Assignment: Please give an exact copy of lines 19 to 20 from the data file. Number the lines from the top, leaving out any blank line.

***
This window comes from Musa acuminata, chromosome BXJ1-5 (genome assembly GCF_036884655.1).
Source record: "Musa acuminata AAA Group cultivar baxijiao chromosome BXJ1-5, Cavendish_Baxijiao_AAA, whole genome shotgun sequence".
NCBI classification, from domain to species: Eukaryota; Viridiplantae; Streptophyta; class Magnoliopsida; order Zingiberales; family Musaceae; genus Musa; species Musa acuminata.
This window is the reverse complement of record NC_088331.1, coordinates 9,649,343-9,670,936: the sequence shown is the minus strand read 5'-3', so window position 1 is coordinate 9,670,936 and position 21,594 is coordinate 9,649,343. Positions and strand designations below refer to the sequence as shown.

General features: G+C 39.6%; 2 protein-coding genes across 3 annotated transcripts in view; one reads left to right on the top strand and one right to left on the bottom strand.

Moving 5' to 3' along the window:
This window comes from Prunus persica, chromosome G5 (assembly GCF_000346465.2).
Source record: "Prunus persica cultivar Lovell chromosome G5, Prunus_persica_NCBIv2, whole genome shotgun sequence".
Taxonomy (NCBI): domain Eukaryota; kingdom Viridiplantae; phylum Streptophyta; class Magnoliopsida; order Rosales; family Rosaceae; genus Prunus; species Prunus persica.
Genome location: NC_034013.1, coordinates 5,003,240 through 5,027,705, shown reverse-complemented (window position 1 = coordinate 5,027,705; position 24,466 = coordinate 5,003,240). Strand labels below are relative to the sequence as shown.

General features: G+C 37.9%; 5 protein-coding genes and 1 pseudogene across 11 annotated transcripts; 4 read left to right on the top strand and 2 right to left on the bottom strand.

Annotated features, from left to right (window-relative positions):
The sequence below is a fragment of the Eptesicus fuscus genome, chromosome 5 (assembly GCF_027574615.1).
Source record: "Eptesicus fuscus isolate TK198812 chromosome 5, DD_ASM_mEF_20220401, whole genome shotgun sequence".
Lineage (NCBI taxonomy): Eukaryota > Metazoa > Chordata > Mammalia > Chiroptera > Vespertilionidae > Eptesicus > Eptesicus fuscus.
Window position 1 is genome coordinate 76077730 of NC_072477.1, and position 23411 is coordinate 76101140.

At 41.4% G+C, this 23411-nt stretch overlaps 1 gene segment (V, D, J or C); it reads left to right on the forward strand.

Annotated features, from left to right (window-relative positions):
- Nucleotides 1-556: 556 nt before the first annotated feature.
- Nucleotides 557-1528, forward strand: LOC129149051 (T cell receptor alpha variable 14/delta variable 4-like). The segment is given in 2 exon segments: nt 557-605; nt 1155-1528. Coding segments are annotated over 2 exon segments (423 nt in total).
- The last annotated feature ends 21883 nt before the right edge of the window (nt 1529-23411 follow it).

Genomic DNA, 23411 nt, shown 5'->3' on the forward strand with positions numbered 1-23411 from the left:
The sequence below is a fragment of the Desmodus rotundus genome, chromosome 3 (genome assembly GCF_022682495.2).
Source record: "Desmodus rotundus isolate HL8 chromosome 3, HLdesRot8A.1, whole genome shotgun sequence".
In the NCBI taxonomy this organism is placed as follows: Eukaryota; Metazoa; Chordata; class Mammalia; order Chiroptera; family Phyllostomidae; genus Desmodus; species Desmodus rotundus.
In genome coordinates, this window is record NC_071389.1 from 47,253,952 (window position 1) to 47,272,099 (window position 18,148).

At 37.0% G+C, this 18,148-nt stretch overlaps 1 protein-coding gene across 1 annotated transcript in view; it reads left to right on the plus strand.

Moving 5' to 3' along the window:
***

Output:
- Nucleotides 1-556: 556 nt before the first annotated feature.
- Nucleotides 557-1528, forward strand: LOC129149051 (T cell receptor alpha variable 14/delta variable 4-like). The segment is given in 2 exon segments: nt 557-605; nt 1155-1528. Coding segments are annotated over 2 exon segments (423 nt in total).